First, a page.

In March 1741, not even sixteen years of age, Giacomo Girolamo Casanova sailed from Venice, destination Constantinople. In the harbour of Corfu – Venetian territory of course – he left the ship to explore the town. We know what happens next thanks to his own unfinished Memoires, written in French from 1790 onwards (Histoire de ma vie) and only published long after his death in 1798.
Before we follow his footsteps I have to disappoint the reader who expects a series of erotic Corfiot conquests. It may be true that in the 12 volumes of his autobiography Casanova describes in detail the 122 ladies that he courted in his life and times but a good deal of his writing is also devoted to his adventurous life as priest-student, doctor in law, spy, rambling violinist, chemist, prisoner, gambler, organizer of a French lottery, diplomat, spy for Louis XV and librarian. Driven by an ever eager curiosity he pursued these activities all over Europe.
No-one else but the leading European Prince De Ligne – who was seeing Casanova as often as he could – remarked: “Every word he utters is a revelation and every thought a book.” Modern historians have claimed that if humanity would have lost all the writings from the 18th century except the unfinished memoires of Casanova, his extensive and yet intimate account could well fill us in on the morality and social behaviour in the Europe he explored inside-out.
Meanwhile back in Corfu 1741. After getting into a fight with an impostor claiming to be a French prince he avoided arrest by ‘borrowing’ a vessel in Corfu Town’s harbour. Taking it out to open sea he was taken aboard a sailing ship bound for Kassiopi harbour in the northeast of the island. He soon set up an enjoyable life in ‘Kasopo’, as the Venetians called the town. Where he got the money from he doesn’t mention, but he specifically describes the seamstresses he assembles around him to replace the wardrobe he so hastily left in town.
Then an officer arrives on this idyllic scene, meaning to take the young rogue back to the authorities in town. Much to Casanova’s relief the impostor La Valeur appears to have been found out and it is not prison awaiting him, but recognition for exposing the swindler. It doesn’t keep him in town for very long; soon he boards another ship and resumes his trip to Constantinople.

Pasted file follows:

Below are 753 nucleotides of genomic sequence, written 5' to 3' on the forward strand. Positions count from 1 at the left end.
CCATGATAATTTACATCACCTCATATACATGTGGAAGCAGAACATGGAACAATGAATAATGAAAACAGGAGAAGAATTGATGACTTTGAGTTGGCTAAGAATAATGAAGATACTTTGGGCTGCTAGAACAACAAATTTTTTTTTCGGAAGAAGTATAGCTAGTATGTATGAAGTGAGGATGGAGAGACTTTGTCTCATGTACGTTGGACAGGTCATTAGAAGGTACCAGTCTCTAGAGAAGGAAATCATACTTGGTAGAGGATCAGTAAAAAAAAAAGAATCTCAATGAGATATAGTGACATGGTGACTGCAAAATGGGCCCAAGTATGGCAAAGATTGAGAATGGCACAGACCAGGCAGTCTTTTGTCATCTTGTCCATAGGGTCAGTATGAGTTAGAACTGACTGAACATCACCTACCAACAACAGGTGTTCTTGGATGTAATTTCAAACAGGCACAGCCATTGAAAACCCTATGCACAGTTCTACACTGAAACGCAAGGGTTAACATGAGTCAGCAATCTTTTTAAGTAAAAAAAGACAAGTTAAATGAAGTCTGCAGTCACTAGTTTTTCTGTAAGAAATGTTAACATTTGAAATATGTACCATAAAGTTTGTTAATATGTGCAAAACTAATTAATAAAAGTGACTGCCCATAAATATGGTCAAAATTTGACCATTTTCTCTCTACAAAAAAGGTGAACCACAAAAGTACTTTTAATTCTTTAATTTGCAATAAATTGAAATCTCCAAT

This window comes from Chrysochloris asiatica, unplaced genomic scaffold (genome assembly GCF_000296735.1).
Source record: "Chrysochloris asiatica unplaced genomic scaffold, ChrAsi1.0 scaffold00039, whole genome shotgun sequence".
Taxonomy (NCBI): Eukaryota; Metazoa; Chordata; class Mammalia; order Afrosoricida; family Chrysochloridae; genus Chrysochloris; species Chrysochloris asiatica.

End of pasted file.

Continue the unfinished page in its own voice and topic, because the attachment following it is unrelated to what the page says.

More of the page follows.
The next time Corfu appears in his memoires is in 1745. The now nineteen year old hero of his own tale nearly gets drowned during the sea voyage from Venice to Corfu. He got himself thrown overboard by the crew as a result of upsetting a priest. Arriving safe and sound in Corfu Harbour by the end of March he is well in time for the Easter festivities, which he enjoys from Good Friday 16th of April through to Easter Monday April 19th. On the 1st of July he sails with the ‘Europa’, once more to Constantinople.
Due back home again later in the year he sailed from the Ottoman capital on October 12th and once more stops over in Corfu, well in time for the annual Carnival. “It is a long period, this time,” he writes. And so it was, kicking off at December 26th 1745 and stretching till February 23rd 1746, eight and a half weeks in all. He is very specific about this, since he is acting as impresario for a group of actors. Having negotiated a fee equalling two days of receipts per week he ends up cashing the troupe’s income of seventeen days.
Thinking of the famed masked pleasures of promiscuous Venetian Carnival, who would expect a young and strong, 1 meter 80 tall Casanova to dwell on his earnings? But perhaps this only adds to the credibility of his romantic adventures at other times and in other places.